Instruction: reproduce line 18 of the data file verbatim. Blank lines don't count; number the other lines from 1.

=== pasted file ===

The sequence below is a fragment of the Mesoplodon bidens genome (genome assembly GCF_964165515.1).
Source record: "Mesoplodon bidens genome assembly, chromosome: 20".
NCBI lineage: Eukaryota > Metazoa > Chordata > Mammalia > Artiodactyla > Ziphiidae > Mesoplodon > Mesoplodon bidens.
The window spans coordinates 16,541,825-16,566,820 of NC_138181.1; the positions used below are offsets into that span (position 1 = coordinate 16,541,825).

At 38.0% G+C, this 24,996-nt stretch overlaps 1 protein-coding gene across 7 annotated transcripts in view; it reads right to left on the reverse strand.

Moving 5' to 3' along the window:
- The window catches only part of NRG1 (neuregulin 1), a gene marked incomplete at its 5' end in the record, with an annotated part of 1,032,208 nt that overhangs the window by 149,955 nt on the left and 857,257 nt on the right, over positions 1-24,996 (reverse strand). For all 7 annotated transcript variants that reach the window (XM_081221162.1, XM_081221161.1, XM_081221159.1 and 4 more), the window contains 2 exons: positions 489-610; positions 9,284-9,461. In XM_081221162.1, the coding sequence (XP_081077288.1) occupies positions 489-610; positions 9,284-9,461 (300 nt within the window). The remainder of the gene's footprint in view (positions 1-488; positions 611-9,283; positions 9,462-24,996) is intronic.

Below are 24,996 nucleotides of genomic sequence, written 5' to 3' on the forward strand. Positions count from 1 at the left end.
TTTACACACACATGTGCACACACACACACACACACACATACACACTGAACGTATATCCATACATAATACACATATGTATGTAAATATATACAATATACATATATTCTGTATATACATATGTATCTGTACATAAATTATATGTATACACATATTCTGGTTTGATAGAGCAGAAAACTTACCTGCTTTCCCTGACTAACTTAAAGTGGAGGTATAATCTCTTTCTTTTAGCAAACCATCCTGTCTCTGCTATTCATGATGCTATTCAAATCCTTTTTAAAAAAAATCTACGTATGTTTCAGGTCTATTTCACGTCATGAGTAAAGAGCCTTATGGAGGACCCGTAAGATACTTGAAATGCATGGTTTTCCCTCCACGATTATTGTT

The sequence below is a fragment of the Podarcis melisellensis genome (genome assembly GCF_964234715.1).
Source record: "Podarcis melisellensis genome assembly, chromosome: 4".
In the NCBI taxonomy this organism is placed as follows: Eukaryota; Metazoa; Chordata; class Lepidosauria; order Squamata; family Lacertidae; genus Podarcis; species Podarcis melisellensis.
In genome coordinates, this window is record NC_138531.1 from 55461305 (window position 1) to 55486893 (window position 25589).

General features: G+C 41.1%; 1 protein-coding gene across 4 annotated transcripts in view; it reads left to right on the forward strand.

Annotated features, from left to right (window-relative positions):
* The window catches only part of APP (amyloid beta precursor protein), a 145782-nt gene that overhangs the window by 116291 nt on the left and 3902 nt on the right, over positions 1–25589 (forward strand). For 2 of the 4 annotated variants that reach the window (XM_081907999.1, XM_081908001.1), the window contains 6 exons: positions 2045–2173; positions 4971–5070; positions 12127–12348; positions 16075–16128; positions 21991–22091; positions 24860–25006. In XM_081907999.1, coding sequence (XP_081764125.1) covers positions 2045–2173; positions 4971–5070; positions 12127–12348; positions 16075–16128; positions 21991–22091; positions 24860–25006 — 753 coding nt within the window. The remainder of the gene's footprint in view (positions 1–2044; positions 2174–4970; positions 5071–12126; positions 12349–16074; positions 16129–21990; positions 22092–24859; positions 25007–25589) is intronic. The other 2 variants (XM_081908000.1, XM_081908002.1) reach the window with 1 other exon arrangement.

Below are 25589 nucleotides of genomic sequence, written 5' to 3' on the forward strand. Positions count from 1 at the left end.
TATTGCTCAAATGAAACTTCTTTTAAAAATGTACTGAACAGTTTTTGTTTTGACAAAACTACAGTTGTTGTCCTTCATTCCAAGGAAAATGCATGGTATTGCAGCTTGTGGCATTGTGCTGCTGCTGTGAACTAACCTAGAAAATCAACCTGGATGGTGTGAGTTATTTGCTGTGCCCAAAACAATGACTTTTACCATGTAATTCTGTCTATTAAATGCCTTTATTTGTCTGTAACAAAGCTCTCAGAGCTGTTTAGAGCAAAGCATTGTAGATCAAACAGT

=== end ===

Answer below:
TATTGCTCAAATGAAACTTCTTTTAAAAATGTACTGAACAGTTTTTGTTTTGACAAAACTACAGTTGTTGTCCTTCATTCCAAGGAAAATGCATGGTATTGCAGCTTGTGGCATTGTGCTGCTGCTGTGAACTAACCTAGAAAATCAACCTGGATGGTGTGAGTTATTTGCTGTGCCCAAAACAATGACTTTTACCATGTAATTCTGTCTATTAAATGCCTTTATTTGTCTGTAACAAAGCTCTCAGAGCTGTTTAGAGCAAAGCATTGTAGATCAAACAGT